Chairman Morris Chang keeps TSMC on the cutting edge of chipmaking
CHENG TING-FANG, Nikkei staff writer
TAIPEI Foresight, an unwavering focus and tough-love leadership. These are the qualities that have helped Taiwan Semiconductor Manufacturing Co. (TSMC) Chairman Morris Chang, 85, deliver stellar returns and make smartphones a ubiquitous part of daily life over the past decade.
"Chairman Chang is like an outstanding general in the military," said Rick Hsu, a veteran semiconductor analyst at Daiwa Capital Markets. "He is very demanding, strict and tough."
Hsu continued: "Because of Chang's strong leadership, TSMC is much more disciplined than any of its rivals, if any, across the industry and can achieve very high efficiency in manufacturing chips as well as in developing advanced technologies."
Daniel Heyler, the new chief executive of Hong Kong-based eFusion Capital, left TSMC only recently. According to him, Chang's belief in building solid relationships with corporate customers and treating them all equally regardless of the size of their company has paid off.
"TSMC has been a phenomenal performer year after year, and that's due to Morris Chang and his team," Heyler said. "The business model has remained pure and simple from day one, hence the now huge organization is [sharply] focused on technology and customer needs."
With a doctorate in electrical engineering from Stanford University and solid executive experience with U.S. chipmaker Texas Instruments, Chang was invited by the Taiwanese government to build a world-class chip industry on the island back in the 1980s.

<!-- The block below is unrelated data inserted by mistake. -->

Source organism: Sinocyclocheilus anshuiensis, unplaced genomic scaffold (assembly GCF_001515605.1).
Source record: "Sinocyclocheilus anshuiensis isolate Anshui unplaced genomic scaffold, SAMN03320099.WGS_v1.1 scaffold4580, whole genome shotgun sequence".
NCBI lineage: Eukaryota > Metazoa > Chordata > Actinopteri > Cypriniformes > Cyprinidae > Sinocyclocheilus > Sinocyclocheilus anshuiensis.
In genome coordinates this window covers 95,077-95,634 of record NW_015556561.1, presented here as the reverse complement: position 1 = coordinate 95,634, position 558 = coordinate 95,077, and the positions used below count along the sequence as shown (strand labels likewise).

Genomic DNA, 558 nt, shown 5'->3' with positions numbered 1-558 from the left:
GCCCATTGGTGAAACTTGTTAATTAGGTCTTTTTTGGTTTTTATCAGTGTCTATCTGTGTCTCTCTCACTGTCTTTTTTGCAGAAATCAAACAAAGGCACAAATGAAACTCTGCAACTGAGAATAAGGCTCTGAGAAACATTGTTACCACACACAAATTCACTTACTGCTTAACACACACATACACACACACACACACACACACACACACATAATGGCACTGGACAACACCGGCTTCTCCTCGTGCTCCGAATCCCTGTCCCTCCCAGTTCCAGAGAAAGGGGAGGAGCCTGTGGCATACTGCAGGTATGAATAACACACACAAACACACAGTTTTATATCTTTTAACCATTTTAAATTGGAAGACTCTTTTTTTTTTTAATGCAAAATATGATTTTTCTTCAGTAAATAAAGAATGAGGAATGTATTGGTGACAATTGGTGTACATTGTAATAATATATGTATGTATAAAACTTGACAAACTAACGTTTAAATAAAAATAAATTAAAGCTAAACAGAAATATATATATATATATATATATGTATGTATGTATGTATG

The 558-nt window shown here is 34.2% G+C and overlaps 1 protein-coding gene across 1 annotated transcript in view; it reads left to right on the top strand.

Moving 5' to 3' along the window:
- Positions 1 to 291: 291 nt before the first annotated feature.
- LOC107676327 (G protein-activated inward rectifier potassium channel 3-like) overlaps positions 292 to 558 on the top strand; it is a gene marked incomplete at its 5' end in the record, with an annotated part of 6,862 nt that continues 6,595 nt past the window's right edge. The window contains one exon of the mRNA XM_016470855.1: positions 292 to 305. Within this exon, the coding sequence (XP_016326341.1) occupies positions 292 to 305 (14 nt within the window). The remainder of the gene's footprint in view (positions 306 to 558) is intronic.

Widely recognized as the godfather of Taiwan's semiconductor industry, Chang has helped push Taiwan onto the global tech stage with the creation of a foundry sector and an accompanying ecosystem that now makes chips for integrated circuit designers around the globe.
Today, TSMC controls 55% of the global market for contract chip production and counts more than 470 chip designers as its customers, including Qualcomm, Nvidia, Huawei chip subsidiary Hisilicon and MediaTek, the largest mobile chip supplier to China.
Without Chang driving innovation at TSMC, Apple would have found it much more difficult, if not impossible, to deliver iPhones with the superior computing power they now boast.
The Taiwanese chipmaker began supplying core processors for Apple in 2014, poaching some orders for the iPhone 6 series from Samsung Electronics.
A mere two years later, it now has a monopoly on iPhone chip orders. That monopoly is expected to continue thanks to its supe
rior production technology, which delivers more energy-efficient core processors than its rivals.
TSMC's market capitalization has more than tripled since mid-2009, hitting a record 4.86 trillion New Taiwan dollars ($154.6 billion) in September. The company's revenue and net profit have broken records every year since 2012.
While most industry peers slashed research and development spending following the financial crisis of 2008, Chang increased his company's R&D budget substantially each year -- from NT$21.59 billion in 2009 to NT$65.54 billion in 2015 -- to capitalize on the emerging mobile trend.
TSMC is set to outperform its peers again this year with revenue forecast to grow nearly 10%, even as research company IC Insights predicts global semiconductor sales to drop 1% in 2016.
One key to TSMC's success is that it ensures it always has a technological edge over its competitors and never tries to win business by cutting prices, said Chang Chun-yen, former president of National Chiao Tung University, a longtime incubator of local tech talent.
But while Morris Chang is widely recognized as TSMC's most important asset, the octogenarian leader is also becoming its Achilles' heel, as the company has no clear succession plan in place.
Chang appointed Mark Liu and C.C. Wei in late 2013 to become co-chief executives, but he also told reporters that he may remain as executive chairman until 2020.
"TSMC's Chairman Chang is one of the most visionary leaders of our time," said NCTU's Chang. "However, I see no one in sight at this point to replace or compare with him."
Nikkei staff writer Debby Wu in Taipei contributed to this report.